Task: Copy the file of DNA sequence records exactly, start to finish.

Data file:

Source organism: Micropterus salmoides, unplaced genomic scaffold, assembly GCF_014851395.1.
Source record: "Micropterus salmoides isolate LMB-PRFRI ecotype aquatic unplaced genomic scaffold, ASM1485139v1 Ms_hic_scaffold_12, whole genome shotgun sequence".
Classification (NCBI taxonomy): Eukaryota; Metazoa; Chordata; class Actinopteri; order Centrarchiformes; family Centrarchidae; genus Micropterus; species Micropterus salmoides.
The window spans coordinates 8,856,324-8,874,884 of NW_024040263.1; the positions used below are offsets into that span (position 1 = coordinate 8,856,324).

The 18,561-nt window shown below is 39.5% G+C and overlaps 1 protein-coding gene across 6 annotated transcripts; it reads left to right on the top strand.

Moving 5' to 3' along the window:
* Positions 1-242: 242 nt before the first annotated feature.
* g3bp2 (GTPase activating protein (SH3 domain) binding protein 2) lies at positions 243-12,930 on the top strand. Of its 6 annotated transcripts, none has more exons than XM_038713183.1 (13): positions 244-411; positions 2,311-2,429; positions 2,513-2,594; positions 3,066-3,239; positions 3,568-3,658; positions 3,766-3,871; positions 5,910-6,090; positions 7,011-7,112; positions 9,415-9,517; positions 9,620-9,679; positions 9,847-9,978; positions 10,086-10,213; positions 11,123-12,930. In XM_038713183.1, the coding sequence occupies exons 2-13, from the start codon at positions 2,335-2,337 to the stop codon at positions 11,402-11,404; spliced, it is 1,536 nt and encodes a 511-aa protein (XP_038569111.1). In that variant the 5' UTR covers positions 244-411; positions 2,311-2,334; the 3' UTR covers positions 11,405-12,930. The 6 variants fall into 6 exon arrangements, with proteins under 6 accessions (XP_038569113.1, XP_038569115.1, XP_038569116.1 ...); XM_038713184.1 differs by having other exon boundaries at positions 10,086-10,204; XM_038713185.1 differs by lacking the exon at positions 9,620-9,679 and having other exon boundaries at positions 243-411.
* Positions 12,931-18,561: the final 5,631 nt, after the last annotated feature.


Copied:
Source organism: Micropterus salmoides, unplaced genomic scaffold, assembly GCF_014851395.1.
Source record: "Micropterus salmoides isolate LMB-PRFRI ecotype aquatic unplaced genomic scaffold, ASM1485139v1 Ms_hic_scaffold_12, whole genome shotgun sequence".
Classification (NCBI taxonomy): Eukaryota; Metazoa; Chordata; class Actinopteri; order Centrarchiformes; family Centrarchidae; genus Micropterus; species Micropterus salmoides.
The window spans coordinates 8,856,324-8,874,884 of NW_024040263.1; the positions used below are offsets into that span (position 1 = coordinate 8,856,324).

The 18,561-nt window shown below is 39.5% G+C and overlaps 1 protein-coding gene across 6 annotated transcripts; it reads left to right on the top strand.

Moving 5' to 3' along the window:
* Positions 1-242: 242 nt before the first annotated feature.
* g3bp2 (GTPase activating protein (SH3 domain) binding protein 2) lies at positions 243-12,930 on the top strand. Of its 6 annotated transcripts, none has more exons than XM_038713183.1 (13): positions 244-411; positions 2,311-2,429; positions 2,513-2,594; positions 3,066-3,239; positions 3,568-3,658; positions 3,766-3,871; positions 5,910-6,090; positions 7,011-7,112; positions 9,415-9,517; positions 9,620-9,679; positions 9,847-9,978; positions 10,086-10,213; positions 11,123-12,930. In XM_038713183.1, the coding sequence occupies exons 2-13, from the start codon at positions 2,335-2,337 to the stop codon at positions 11,402-11,404; spliced, it is 1,536 nt and encodes a 511-aa protein (XP_038569111.1). In that variant the 5' UTR covers positions 244-411; positions 2,311-2,334; the 3' UTR covers positions 11,405-12,930. The 6 variants fall into 6 exon arrangements, with proteins under 6 accessions (XP_038569113.1, XP_038569115.1, XP_038569116.1 ...); XM_038713184.1 differs by having other exon boundaries at positions 10,086-10,204; XM_038713185.1 differs by lacking the exon at positions 9,620-9,679 and having other exon boundaries at positions 243-411.
* Positions 12,931-18,561: the final 5,631 nt, after the last annotated feature.